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The Low Roller's Guide to Las Vegas

In America's capital of excess, newsletter publisher Anthony Curtis has dug up bargains for penny-wise subscribers since 1983.

January 01, 2006|Sam Howe Verhovek | Times Staff Writer

LAS VEGAS — The sushi at the Bait Shoppe, a restaurant in the new Hooters Casino Hotel here, was only middling -- though at $5 per two-piece order, the price wasn't bad.

Anthony Curtis' verdict?

"You won't encounter big crowds here," he said, "so it could work as a quick midday sushi play."

Curtis polished off Hooters' $7 lobster wonton, too. But unlike the sushi, that didn't merit any mention in the Las Vegas Advisor, a quirky, chatty, retro-looking monthly newsletter that Curtis has published since 1983.

The guide is dedicated to the art of doing Las Vegas on the cheap.

For $50 a year, Curtis's 17,000 subscribers get, among other things, tips on meal deals, coupons for free show tickets, news about casino openings, and tabloid-style gossip about "whales" -- the industry nickname for major gamblers, people given to "opulence and extravagance and excess," as Curtis puts it.

The Advisor is not for whales.

From Hooters, Curtis, a wiry onetime middleweight wrestler at Duke who dropped out of college to become a professional gambler, shot over to the Dog House Cafe, an off-Strip hot-dog joint. He wanted to check out a tip on a two-for-one $2.75 special.

Curtis will go anywhere in Las Vegas to check out a bargain. His newsletter's most popular, venerable feature is the monthly "Top Ten Values" in town.

Atop December's list: the $4.95 complete steak dinner at Ellis Island Casino, the 99-cent shrimp cocktail at the Golden Gate Casino, the $2.49 ham-and-egg plate at Arizona Charlie's Decatur Casino and the free souvenir photo at the Imperial Palace Casino.

Curtis studied the Dog House menu -- "Las Vegas Gets a Taste of Chicago," it proclaimed -- and gave the reporter with him a choice. Take the Chicago dog (with mustard, onions, relish, tomatoes, pickles and peppers), or take the dog with chili and cheese. The reporter took the former.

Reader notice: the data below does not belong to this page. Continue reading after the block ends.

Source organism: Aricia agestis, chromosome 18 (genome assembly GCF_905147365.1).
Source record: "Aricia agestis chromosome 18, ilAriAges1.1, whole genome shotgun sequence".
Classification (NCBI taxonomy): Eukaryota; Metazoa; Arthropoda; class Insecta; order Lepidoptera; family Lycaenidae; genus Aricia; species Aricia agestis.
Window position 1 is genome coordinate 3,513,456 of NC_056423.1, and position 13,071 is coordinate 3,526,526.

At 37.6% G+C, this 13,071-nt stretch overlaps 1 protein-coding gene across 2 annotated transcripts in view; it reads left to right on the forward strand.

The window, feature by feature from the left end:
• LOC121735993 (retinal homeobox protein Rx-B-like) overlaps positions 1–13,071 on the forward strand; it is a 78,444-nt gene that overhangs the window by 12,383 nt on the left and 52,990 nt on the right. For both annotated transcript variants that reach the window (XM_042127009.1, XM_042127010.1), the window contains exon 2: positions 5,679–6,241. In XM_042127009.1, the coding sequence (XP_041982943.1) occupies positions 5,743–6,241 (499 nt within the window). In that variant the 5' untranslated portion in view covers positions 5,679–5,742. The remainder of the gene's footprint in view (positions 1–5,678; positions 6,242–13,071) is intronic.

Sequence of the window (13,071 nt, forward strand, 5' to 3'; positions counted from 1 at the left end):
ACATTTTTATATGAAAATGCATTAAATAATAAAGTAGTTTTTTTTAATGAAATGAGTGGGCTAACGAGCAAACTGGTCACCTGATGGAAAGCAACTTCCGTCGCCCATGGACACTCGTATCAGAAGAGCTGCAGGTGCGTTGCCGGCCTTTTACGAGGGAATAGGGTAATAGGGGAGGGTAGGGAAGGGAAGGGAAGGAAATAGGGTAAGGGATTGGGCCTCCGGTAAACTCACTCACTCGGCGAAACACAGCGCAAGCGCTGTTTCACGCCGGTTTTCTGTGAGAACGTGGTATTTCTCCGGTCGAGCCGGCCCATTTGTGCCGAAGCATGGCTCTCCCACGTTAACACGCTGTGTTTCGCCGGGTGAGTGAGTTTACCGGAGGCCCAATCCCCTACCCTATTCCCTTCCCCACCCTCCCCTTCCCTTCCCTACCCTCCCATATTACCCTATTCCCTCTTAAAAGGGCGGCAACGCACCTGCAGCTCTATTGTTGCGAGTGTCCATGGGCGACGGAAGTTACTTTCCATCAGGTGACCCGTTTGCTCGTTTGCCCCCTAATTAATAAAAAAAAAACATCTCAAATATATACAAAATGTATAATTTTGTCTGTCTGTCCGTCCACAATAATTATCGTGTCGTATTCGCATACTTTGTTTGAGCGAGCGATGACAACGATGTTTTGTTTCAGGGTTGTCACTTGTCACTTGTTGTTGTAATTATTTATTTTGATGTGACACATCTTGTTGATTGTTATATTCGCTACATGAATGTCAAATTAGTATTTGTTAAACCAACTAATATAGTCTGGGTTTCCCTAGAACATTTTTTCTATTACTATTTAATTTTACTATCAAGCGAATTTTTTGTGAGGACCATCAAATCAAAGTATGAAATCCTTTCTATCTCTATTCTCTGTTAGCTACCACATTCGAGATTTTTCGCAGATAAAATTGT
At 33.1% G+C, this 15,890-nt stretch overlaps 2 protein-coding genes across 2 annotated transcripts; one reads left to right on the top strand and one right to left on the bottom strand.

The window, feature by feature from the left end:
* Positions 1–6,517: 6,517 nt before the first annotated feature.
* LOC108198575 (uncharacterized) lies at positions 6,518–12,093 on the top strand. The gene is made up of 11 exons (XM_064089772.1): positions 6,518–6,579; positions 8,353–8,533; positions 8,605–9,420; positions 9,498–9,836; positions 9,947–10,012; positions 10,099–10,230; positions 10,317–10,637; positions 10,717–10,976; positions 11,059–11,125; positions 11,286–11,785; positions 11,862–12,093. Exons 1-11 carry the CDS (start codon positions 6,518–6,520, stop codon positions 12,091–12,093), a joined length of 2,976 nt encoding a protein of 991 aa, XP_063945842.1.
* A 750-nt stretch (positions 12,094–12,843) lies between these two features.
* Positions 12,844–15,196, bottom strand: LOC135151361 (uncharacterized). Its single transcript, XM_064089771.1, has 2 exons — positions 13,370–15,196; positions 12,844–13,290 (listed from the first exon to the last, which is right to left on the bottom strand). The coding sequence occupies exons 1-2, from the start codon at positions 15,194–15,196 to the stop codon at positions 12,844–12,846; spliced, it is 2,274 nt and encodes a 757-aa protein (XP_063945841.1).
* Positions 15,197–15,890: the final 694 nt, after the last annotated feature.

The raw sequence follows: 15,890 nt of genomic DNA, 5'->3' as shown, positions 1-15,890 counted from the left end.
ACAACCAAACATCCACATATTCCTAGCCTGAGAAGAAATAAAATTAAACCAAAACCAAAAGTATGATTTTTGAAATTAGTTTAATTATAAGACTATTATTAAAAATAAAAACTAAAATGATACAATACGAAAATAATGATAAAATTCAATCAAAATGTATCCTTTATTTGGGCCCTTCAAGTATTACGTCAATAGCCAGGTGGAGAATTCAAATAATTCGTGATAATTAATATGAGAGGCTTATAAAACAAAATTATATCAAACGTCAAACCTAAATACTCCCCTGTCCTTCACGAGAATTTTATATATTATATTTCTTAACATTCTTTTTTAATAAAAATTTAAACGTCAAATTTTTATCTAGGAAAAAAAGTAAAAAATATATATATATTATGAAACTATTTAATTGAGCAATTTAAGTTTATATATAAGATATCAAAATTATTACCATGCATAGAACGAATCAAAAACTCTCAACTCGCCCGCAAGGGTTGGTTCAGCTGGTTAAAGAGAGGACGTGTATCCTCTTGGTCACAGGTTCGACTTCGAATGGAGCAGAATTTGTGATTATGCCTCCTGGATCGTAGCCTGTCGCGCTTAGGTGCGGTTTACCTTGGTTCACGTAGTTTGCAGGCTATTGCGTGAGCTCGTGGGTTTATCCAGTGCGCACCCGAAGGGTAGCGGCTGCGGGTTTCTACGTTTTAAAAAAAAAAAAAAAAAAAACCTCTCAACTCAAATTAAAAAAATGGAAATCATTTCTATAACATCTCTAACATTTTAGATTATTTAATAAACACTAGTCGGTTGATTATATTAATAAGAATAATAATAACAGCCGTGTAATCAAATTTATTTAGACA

"The Advisor always orders last," Curtis said with mock solemnity, and "he never orders what anyone else does." He downed the chili dog.

Back in his Ford Explorer, headed for the sports-book lounge at the Hilton, Curtis fretted over a demographic concern shared by many publishers: His subscriber base is aging.

Worse, he said, many younger people simply don't seem to share the satisfaction that older Americans -- raised during the Depression or raised by parents who were -- take in finding a bargain.

"The problem is, a lot of people don't seem quite as cost-conscious these days," he said. "Now it's, 'Damn the torpedoes, we're going to Las Vegas.' People just throw all caution to the winds.

"I'm still targeting the person who wants a deal," said Curtis, 48, who started the newsletter with a hand-crank mimeograph machine and help from his mother, back in his hometown of Dearborn, Mich.

For many, of course, Las Vegas is all about conspicuous consumption -- about throwing money around at flashy places like Bellagio or the Venetian.

But Curtis is more interested in the throwback version of Las Vegas, the cheaper haunts downtown or even miles from the Strip. The Advisor functions as a sort of consumer guide to them.

"I genuinely prefer it there," said Lolly Fegley of Huntington Beach, "there" referring to Sunset Station, Green Valley Ranch, the Orleans and Fiesta Henderson, all nonglam off-Strip hotels. "It's just a more laid-back atmosphere."

Fegley, 55, who makes 10 or so trips to Las Vegas annually, started subscribing to the Advisor in 1991 and has saved every issue.

"He's a wizard. He's my guru," Fegley said of Curtis. "The LVA is my bible. I love the man."

Sue Casey, 63, a secretary who lives in DesPlaines, Ill., and has traveled to Las Vegas two or three times a year for the last 20 years, said she found the sprawling new neighborhoods of Las Vegas more interesting than the tourist landmarks.

"I almost never go to the Strip anymore," said Casey, a longtime Advisor subscriber. "I'm just not comfortable in those fancy places. I'm really not."

Curtis' typical subscriber is an out-of-towner who comes to Vegas several times a year, he said, his biggest bases being Chicago, Detroit and Los Angeles.

Like just about everybody else in publishing, he's launched a website -- generates about 15 million hits and 150,000 unique visitors a month, he said -- but he's a bit baffled by how to make real money from it.

"The model's going to have to change. I know it is," he said as he drove around town, gesticulating a lot and showing no ill effects of his sushi-wontonhot-dog lunch combo. (Curtis is an exercise nut, and a perpetual-motion machine even outside the gym. He's up at 4:30 a.m., clipping news columns and ads from the Vegas papers.)

"People don't want to pay for information on the Internet. You either evolve or you quit. I understand that."

Curtis posts plenty of free information on his website, but tries to persuade visitors to spend $37 for online-only access or $50 for a full subscription that includes the mailed newsletter.

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